Old Governorate Building, Baghdad

Old Governorate Building, Baghdad

Old Governorate Building, Baghdad

A contest like this is the best way to introduce a contemporary and an alternative approach to current conservation methods applied in Iraq. We also plan to run public lectures introducing the contest and highlight the importance of conservation throughout the year.

We would like the Rifat Chadirji Prize to provide a platform where we learn from each other; where Iraqi participants can see how international participants approach this design challenge and hopefully get a fresh take on the subject, and vice-versa, where international participants see a different side of Baghdad; a side that has been ignored by mainstream media.

What is your vision for the new Baghdad Design Centre?

We envision the new Baghdad Design Centre to be the heart of the cultural district in Baghdad (Old Al Rusafa area), creating a true architectural fusion of old and new, and a collaborative space for architects, artists and designers to work and meet. We also hope it becomes a public space that gives the neighbourhood spatial relief and meeting point.

This site of the Old Baghdad Governorate Building is 1,400m², and it’s surrounded by 8m-high original facades that are now damaged. Incorporating the damaged facades into the new Baghdad Design Centre is the only constraint the participants face.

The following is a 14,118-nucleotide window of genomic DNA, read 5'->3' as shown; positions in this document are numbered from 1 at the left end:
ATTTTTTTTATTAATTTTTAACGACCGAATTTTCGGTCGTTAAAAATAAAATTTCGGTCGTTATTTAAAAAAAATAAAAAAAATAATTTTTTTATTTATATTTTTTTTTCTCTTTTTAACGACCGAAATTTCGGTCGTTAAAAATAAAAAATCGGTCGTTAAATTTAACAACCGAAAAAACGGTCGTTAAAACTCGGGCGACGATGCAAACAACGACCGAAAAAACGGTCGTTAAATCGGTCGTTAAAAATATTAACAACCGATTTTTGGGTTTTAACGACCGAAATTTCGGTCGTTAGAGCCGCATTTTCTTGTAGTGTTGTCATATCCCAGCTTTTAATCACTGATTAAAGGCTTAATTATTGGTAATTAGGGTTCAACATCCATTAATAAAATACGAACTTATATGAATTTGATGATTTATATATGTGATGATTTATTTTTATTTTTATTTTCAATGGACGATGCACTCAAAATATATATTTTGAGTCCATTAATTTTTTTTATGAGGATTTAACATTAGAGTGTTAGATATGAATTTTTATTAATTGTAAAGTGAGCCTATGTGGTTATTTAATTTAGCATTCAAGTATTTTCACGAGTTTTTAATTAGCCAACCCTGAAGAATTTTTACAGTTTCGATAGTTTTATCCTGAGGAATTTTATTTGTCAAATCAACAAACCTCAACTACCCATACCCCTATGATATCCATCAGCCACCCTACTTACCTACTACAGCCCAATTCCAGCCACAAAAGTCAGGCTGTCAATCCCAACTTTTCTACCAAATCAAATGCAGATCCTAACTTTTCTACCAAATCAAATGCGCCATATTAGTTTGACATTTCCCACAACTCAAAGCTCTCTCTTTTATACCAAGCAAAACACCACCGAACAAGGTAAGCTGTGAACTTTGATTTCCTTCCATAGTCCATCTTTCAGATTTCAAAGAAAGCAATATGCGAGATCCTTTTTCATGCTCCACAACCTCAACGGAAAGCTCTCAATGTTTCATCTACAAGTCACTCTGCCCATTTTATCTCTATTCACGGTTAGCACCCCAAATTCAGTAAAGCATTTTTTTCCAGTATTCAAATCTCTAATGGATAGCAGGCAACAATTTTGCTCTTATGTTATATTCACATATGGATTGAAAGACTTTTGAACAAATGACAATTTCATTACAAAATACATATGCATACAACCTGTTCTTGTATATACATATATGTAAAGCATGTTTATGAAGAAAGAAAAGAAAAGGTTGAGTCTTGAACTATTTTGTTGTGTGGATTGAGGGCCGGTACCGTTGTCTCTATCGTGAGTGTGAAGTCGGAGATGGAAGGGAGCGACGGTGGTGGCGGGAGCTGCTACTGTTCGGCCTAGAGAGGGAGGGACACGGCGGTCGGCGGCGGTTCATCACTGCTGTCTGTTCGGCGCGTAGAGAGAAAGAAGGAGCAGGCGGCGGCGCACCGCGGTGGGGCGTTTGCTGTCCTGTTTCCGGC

What sort of architects and designers are you hoping will apply?

We are hoping to get a similar mix to what we received in the previous cycle of the award, which saw 223 participants from 42 countries ranging from individuals to smaller and emerging studios, as well as student teams and medium-size firms.

Winners will make a name in Iraq and across the wider region. Rifat Chadirji is the most influential architect to have emerged internationally through his work in the Middle East. The prize is endorsed by him and bears his name, so for a Middle Eastern participant, it is equivalent to winning the Mies Award. The Rifat Chadirji Prize is also heavily covered by the national and regional media due to the sensitivity of the subject and lack of content on it.

Old Governorate Building, Baghdad

Old Governorate Building, Baghdad

Old Governorate Building, Baghdad

In addition to the contest, we run year-long activities in many cities such as Baghdad, Amman, Beirut, Coventry, Milan and Wroclaw including a number of exhibitions that showcase the shortlisted project, public lectures by the winners , and we produce a book about the award and send it to all responsible local authorities in Iraq. The award further culminates in a grand annual prize-giving ceremony covered by national and regional media outlets. Last year’s ceremony was in Jordan under the patronage of the Jordanian Prime Minister and the exhibition was opened by Minister of Housing and Public Works.

The statuette/trophy given to the winner of the contest is designed and produced) by Iraqi Artist Dia Azzawi, a pioneer of modern Arab art. His sculptures and paintings sell for hundreds of thousands of pounds. When I began meeting with him to design the awards, he took it upon himself to design 25 statuettes for 25 cycles.

Which other design opportunities are on the horizon and how will the architects/designers be procured?

In April we are launching our newest prize sponsored by Dewan Architects and Engineers in Dubai. The theme of the competition will be designing a Medium Elementary School in the Iraqi Marshes. Winners will get a 12-month contract at Dewan’s Dubai HQ with a competitive salary. The aim of the new Dewan Prize is to get local authorities involved in an international competition and provide them with a valuable source of information and ideas. This new prize will get the Ministry of Education in Iraq, UNESCO Iraq and local authorities in Basra involved.